In the stacks: New chapter books

New chapter books include two Roald Dahl read-alikes (“The Candymakers,” by Wendy Mass and “Mr. Stink,” by David Walliams), new titles in the Anna Hibiscus, Incorrigible Children of Ashton Place, and Samurai Kids series, and many others besides the titles below. You’ll find them all on the new book shelves in the kids’ areas of the public libraries.


“Small Persons with Wings,” by Ellen Booraem.

When Mellie was in kindergarten, her best friend was a Small Person with Wings (don’t call him a fairy!) named Fidius, but when she tries to prove that he’s not imaginary, he disappears. Mellie never lived it down — and now, at 13, she’s turned herself into a science nerd who doesn’t have any friends and is still called Fairy Fat by the kids at school. When her grandfather dies and leaves her parents his inn, Mellie is overjoyed to be moving to a new town. It turns out, though, that the inn is infested with a ton of Small Persons with Wings who think they’re the bomb, but are really a little ridiculous and need taking care of. Mellie discovers that there’s a connection between her family, the SPWW, and a mysterious, bossy woman who keeps appearing in various guises. For middle-school readers.

“The Secret Journeys of Jack London: the Wild,” by Christopher Golden and Tim Lebbon.

By the time real-life Jack London was 17, he’d had plenty of adventures that contributed to his later works, and here, the authors imagine what other hazards he might have met that remained unwritten. In this fiction series opener, Jack and his brother-in-law, James Shepard, have gotten gold fever and are heading to the Yukon to make their fortunes. Shepard’s weak heart forces him to abandon Jack soon after landing in Dyea. Jack’s first winter is hard: he and two friends find themselves holed up, starving, in an isolated cabin, and then they encounter the horrors of the slave gold-panning trade. But he also meets his spirit guide, a wolf, and enters a folk-tale world of monsters and angels.

“No Passengers Beyond this Point,” by Gennifer Choldenko.

The Tompkins kids couldn’t be more different: Finn is the sensible middle child in the family; his older sister, India, has her head in girl-world and his little sister Mouse is a tiny Einstein. But they all think the same about their mom’s latest plan: she’s sending them to live with an uncle they don’t remember, in a state far from California, without her! Everyone is unhappy, except perhaps the bank that’s foreclosing on their house, but no-one expects what happens next. When their plane lands, the kids are met by a pink limo covered in white feathers and chauffeured to their new homes — yep, homes, one for each of them, each equipped with their favorite things. No Uncle Red, just… everything the kids could want, including a cool new mom for India and a basketball-playing dad for Finn, with no need to share. But is it really Happily Ever After? Fantasy and reality blend well in this funny but touching story for older elementary and middle school readers.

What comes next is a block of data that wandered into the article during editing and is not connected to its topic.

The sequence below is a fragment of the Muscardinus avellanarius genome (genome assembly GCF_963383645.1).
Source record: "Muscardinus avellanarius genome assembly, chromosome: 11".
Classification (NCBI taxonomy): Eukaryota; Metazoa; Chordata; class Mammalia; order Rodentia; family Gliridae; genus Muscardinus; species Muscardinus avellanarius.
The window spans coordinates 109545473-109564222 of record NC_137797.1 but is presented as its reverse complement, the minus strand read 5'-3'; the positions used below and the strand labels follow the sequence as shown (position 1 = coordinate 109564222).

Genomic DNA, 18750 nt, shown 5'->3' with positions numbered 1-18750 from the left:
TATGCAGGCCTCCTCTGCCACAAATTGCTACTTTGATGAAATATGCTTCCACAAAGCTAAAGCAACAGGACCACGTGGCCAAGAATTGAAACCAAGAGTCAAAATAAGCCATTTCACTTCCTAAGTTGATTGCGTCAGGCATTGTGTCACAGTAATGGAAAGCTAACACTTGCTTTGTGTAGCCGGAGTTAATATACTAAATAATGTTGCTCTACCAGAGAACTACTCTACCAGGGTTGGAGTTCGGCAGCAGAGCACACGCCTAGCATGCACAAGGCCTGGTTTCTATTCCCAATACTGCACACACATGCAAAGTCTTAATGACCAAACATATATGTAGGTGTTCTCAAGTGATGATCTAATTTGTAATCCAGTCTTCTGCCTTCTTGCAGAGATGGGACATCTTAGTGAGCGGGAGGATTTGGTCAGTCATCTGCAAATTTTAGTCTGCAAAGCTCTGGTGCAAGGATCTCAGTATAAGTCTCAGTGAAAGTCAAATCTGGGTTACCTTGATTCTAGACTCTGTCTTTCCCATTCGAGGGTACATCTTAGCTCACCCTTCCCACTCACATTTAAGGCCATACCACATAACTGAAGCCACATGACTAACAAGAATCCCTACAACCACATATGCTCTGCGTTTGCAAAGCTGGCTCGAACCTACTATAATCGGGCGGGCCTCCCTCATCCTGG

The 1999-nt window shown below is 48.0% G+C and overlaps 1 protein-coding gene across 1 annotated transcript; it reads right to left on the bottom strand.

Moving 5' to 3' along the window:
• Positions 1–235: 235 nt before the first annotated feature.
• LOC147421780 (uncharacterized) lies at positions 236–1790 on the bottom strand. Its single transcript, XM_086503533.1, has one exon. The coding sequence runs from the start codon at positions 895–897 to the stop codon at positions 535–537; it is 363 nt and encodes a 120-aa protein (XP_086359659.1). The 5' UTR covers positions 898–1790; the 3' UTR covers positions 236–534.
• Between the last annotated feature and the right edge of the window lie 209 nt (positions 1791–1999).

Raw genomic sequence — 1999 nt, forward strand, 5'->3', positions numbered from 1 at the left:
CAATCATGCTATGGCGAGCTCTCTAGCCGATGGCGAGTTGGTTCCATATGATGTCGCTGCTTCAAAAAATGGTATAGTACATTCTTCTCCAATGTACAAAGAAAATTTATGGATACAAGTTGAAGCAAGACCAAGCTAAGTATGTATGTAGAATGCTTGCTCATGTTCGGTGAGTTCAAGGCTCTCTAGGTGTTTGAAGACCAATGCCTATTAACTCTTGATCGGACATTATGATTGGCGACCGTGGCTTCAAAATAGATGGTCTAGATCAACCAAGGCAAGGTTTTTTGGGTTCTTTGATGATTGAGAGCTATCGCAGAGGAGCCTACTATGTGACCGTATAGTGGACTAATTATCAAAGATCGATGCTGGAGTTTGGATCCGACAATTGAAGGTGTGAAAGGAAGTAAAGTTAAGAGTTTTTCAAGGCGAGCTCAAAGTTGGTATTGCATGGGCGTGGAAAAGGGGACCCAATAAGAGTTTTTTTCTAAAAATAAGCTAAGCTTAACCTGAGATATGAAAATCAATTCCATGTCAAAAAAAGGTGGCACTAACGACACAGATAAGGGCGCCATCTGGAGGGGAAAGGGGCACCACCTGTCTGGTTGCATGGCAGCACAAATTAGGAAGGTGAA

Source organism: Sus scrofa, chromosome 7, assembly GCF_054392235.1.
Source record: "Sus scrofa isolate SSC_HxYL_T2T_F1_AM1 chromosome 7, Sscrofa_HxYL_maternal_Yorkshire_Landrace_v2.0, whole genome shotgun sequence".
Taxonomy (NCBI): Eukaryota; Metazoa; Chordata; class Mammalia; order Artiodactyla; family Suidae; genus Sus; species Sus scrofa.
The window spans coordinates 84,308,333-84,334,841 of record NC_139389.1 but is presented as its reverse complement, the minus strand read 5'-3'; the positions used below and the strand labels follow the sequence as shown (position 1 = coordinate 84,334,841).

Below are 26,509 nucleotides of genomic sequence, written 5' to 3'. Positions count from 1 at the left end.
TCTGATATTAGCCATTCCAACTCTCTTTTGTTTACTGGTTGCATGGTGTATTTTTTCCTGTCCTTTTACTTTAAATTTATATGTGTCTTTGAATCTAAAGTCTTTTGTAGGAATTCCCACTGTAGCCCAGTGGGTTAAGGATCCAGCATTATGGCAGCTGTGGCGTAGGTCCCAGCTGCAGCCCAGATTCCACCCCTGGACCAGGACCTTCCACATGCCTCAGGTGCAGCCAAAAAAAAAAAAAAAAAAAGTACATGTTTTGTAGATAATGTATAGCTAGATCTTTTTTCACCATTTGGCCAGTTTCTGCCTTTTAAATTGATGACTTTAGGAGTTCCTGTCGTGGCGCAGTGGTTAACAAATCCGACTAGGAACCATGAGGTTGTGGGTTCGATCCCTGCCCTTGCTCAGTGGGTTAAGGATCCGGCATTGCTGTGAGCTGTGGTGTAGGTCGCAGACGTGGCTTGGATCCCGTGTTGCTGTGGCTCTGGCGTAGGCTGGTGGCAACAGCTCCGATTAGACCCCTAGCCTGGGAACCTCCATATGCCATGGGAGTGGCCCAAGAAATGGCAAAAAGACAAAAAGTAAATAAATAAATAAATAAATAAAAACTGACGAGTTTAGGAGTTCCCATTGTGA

“Selling Hope,” by Kristin O’Donnell Tubb.

Other kids may envy her, but 13-year-old Hope is tired of traveling with her father’s vaudeville troupe. They are just about to pass through her hometown of Chicago and she wants to convince her father to stay, but they need the money he earns as a magician. Fortunately, Halley’s comet is due in just a few weeks and Hope, who earns a little as a medium in the show, is well aware that many people are worried that the world will end. She has an idea: maybe people will pay for something they think will protect them against whatever the comet might bring. She enlists young Buster Keaton, who has recently joined the troupe, to help with the scheme and soon finds herself making more money than she dreamed. But is she cheating people? Or bringing them hope?


Kids: put on your best pajamas and come to the Downtown Library tomorrow night (April 6) at 6:30 p.m. for a quiet evening with award-winning singer and storyteller Kevin Roth.

Then, find out how noisy Kevin can be in the afternoon: head to the Valley Library on April 7 at 3 p.m. for a lively afternoon concert.

And, if you want another reason to be at the library, come on over to the Douglas Library for the monthly Family Movie on April 8 at 3 p.m. Snacks provided are guaranteed to not include jelly beans!

The Valley Library will be closed for Easter Sunday. The Downtown and Douglas libraries will be open regular hours.

For information about upcoming programs, or to place a hold, visit or call 586-5249.


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Margaret Brady Fund scholarship applications now accepted

Area students pursuing artistic excellence may apply for scholarships as part of the Margaret Frans Brady Fund.

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